Being connected online with friends is very common nowadays, but it interesting to see how these connections can have negative impacts on our friendships and how they affect our loneliness. It appears we cannot survive on online friendships and interaction alone, because at the end of the day we really require that human connection we can only get from spending time with one another in person.

– Kirsten

The picture at the top of the post is taken from this video, ‘The Innovation of Loneliness’, which provides a good summary of Sherry Turkle’s main idea on how and why we can be affected by loneliness, even in though we are always socialising online. 

Friendships in social media across generations

ImageThis image shows that although younger generations are more likely to be connected to social media, large percentages of the older population are also connected (Image created by Next Advisor, with information sourced from Pew Research Center)

 

When looking at friendships within social networks the focus is often on theImage younger generations because they appear to use social media much more frequently than older generations, but it is interesting to see just how much more they use social media for their friendships than older generations.  One 2009 study from Anderson Analytics explored the uses of social media by different generations and found that significant portions of older generations were also using social media to connect with friends. As seen on the table on the right, 71% of Generation X, 62% of the Baby Boomers and 57% of the WW11 Generation joined social media to keep in touch with friends, and many also joined to keep in touch with family. Also, in all these age groups, people tended to be more likely than the younger generations to join because they were invited by someone, so they were specifically intending to use Facebook to keep in touch with people they knew.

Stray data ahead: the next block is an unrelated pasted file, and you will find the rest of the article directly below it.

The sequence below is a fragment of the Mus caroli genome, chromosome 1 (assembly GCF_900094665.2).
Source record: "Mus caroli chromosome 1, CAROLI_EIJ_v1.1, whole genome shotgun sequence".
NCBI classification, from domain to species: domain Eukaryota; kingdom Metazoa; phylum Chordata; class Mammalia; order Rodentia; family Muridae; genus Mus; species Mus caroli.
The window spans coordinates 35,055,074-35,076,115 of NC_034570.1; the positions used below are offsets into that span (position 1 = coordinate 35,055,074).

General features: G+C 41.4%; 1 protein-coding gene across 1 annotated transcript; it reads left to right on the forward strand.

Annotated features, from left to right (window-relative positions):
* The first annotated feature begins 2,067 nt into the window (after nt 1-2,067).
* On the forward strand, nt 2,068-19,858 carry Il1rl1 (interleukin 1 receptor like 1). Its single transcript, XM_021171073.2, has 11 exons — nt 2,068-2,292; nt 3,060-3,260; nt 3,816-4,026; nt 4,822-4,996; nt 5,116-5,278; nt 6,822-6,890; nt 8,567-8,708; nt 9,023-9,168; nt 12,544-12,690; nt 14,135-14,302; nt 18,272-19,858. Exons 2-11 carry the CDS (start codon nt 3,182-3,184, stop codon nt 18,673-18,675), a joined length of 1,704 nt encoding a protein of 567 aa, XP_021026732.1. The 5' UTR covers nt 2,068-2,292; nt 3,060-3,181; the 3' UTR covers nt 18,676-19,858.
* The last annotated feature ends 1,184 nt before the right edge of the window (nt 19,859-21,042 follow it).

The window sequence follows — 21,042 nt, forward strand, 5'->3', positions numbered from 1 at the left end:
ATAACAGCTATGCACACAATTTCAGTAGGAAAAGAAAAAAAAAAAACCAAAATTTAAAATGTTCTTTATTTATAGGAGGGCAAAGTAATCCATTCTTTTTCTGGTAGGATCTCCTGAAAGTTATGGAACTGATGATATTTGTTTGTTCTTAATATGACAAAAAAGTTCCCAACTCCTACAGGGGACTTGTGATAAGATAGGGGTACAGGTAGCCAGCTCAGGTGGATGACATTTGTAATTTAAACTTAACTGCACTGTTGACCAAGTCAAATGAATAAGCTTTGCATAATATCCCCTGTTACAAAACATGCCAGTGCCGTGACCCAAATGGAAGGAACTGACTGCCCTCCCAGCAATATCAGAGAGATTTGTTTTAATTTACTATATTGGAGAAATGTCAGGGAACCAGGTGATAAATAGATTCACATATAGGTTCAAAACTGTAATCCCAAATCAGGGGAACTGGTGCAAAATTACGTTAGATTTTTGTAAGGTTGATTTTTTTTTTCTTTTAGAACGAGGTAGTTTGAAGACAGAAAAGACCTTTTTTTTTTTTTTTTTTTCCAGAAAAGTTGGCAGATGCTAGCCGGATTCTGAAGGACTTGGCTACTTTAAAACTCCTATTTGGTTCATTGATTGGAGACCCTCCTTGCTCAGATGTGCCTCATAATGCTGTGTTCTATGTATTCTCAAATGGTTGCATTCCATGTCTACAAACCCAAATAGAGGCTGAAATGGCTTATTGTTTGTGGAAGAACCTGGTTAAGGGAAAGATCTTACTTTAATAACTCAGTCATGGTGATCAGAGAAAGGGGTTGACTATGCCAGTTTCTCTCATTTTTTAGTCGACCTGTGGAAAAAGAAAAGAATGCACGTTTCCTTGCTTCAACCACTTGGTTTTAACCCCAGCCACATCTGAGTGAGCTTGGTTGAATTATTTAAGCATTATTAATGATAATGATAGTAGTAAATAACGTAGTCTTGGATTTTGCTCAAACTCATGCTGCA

ImageIn a study conducted by Pew Research Center in 2011, they found that there was not much difference in America between the 18-29 age group and the 30-49 age group when it came to how many were using the social networking websites for friendship reasons. As seen in the table on the left, in both age groups over 70% of people were using these networks to keep in touch with current friends. As you look at the older generations, however, it is certainly true that they use social media less than younger generations when it comes to keeping in touch with current and old friends.  

In that research there was no deeper look into why older generations didn’t find social media networks as useful for connecting with friends, but perhaps it is because the younger generations have been raised on social media, and have learned how to connect with friends more this way than the older generations before them. In this article published just last month, 30-something Seth Fiegerman talks about how much more connected he is with old classmates than his father, who moved away and lost touch with most of his classmates a long time ago, whereas Seth has been following his classmates online since the birth of Facebook in 2004. It makes maintaining those friendships or acquaintances easier for Seth, who is accustomed to social media, than for his father from the older generation. He expresses how much harder it is for the older generation to rekindle these friendships online because they are long gone:

“The magic of Facebook for this older group, as I’ve heard over and over again from parents and colleagues, is that it reopens a window to the past, though the thrill is often short-lived because these relationships have been dormant too long.”

This helps make some sense of why the younger generations tend to use social media for friendships more than the older generations. For the younger generations, who first got Facebook when they were still in high school, the connection with their classmates never left, and many of them grew accustomed to maintaining friendships online rather than in person so continue to do so.

So while it is certainly true that younger generations connect with friends on social media more than older generations, there are still many people across all age groups using social media to connect with friends. It just seems to be easier for younger generations because they have grown up around social media and online friendships, while older generations have to learn the new systems of communication and reconnect with people, rather than just maintain friendships as the younger generations do.

– Kirsten